But what of the preferential ballot? It should only make a difference if the race is close. Early on I said that this year’s race was not The Social Network vs. The King’s Speech. It was The Social Network and everything else. There is the one movie and then it’s challengers. Back then, it hadn’t yet won everything in sight; I was going on the merit of the film alone, something my colleagues weren’t yet ready to do. Why did I take to the movie the way some others didn’t? Part of it was the kinds of reviews I was seeing. It wasn’t just a rave from Scott Foundas, but a rave from Devin Faraci, and then a rave from the New York Times, the LA Times, and before you knew it, a stack of 100s piling up at Metacritic from people who usually differ in their opinions on films. Most importantly, there was really only ONE critic who hated the movie. Even more importantly, it ended up the highest scored film on Metacritic, something that is rare for a mainstream Hollywood film to do. Usually it’s an obscure foreign film or an animated film. Then, when it topped (second, after Carlos, which isn’t in play) Film Comment and Indiewire’s polls that drove the point home further. I was following what random Tweeters were saying after seeing it and 98% of them were raving about it. Yes, since they’re on Twitter they’re hooked into social networking already so it might hit home for them. But what my colleagues seemed to be missing about the film was that it wasn’t the social networking aspect of it that was driving the praise: it was the story.
The power of the story. Full stop. It is a great story brilliantly told. The director does not seek to get in front of the story but to tell it well. It is helped by a brilliant lead performance. The great story is what drove Slumdog Millionaire to its juggernaut success. If we movie lovers, critics, and audiences know one thing it’s how to recognize a great story when we see one. How do we know? We just do. We are taken somewhere unexpected. We are entertained, moved, inspired, and with this, occasionally angry. It’s the story, it’s the story, it’s the story.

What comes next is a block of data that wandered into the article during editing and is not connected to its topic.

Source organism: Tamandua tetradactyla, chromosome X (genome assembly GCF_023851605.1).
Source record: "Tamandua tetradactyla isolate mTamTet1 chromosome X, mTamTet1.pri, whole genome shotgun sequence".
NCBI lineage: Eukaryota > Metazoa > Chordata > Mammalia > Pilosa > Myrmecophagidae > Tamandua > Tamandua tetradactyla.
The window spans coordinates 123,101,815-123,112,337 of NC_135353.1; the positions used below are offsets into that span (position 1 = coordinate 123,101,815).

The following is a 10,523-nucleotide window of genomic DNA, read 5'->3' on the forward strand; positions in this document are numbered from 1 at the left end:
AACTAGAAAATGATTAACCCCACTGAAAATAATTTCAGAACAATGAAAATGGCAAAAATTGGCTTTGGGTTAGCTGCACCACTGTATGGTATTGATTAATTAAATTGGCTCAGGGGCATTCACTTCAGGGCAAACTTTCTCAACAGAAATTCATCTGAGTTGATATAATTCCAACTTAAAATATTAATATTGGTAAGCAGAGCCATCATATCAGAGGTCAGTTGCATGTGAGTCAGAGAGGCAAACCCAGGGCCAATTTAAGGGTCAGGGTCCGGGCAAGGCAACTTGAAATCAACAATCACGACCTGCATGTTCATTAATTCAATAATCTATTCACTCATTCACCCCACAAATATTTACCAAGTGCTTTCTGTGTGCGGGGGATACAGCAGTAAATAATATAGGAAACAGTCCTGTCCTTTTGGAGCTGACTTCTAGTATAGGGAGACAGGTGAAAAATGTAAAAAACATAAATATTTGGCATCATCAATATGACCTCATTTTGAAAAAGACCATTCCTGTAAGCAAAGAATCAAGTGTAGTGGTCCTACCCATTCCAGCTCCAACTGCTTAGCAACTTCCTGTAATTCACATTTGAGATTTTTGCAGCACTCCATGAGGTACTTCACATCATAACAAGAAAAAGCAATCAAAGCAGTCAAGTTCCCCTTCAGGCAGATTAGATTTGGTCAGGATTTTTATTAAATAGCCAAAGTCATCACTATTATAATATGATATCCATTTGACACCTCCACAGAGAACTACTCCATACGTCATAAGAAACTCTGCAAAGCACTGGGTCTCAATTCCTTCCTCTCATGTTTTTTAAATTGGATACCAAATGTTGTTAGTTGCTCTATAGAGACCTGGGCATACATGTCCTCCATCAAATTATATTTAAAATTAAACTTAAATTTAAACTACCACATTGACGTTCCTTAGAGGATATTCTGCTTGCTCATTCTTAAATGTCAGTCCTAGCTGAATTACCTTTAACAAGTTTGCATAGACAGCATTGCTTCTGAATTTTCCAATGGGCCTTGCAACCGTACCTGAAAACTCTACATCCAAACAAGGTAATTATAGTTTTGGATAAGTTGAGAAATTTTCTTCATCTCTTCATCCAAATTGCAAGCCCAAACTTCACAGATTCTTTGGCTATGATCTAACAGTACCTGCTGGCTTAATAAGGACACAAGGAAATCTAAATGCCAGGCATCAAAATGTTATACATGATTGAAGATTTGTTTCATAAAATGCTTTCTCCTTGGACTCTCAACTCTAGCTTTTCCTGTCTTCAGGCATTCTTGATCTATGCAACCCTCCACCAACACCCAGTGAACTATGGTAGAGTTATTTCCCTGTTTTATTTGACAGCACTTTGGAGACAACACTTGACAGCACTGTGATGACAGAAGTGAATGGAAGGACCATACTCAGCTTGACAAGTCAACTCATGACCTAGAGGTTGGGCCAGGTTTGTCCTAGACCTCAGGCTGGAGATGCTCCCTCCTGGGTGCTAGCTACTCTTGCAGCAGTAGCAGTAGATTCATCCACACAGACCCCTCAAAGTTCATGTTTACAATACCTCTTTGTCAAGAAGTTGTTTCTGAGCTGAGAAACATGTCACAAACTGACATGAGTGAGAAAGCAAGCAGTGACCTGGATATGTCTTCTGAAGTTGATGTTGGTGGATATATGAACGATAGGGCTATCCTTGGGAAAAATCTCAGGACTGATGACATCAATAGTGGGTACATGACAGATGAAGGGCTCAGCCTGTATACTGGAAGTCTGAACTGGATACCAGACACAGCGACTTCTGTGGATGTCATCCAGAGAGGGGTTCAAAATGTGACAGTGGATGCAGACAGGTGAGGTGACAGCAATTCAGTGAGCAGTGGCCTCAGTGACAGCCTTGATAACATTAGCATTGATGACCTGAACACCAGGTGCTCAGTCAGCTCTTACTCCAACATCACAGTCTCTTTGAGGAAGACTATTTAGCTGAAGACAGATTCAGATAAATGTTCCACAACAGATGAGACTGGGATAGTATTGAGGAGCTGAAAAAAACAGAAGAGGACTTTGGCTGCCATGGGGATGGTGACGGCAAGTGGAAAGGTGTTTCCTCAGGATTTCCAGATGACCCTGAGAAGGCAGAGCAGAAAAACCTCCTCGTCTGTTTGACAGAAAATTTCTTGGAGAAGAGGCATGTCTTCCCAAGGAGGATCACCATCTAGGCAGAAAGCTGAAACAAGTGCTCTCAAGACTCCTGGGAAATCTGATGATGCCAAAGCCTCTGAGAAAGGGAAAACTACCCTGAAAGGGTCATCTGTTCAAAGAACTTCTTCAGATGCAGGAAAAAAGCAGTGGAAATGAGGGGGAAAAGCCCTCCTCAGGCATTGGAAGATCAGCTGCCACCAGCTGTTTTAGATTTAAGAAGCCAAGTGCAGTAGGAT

So, what was the problem? What continues to be the problem? Academy members aren’t critics, problem number 1. It’s about Facebook and Academy members are Luddites, problem number 2. We don’t like any of the characters, problem number 3.
Taking away all of those problems would be Tom Hooper’s sweetly moving film about the stammering George VI, with Colin Firth in a career-best performance, never overdoing it, but finding the humanity in a man who is essentially a rich and entitled King. He, along with the supporting cast, and Hooper manage to make us feel something for the King when the truth is, who would ever feel sorry for a King? “Never feel sorry for a man who owns a plane,” David Mamet’s line from The Edge. We feel sorry for the world’s youngest billionaire, inexplicably, and yes, we feel sorry for the King of England.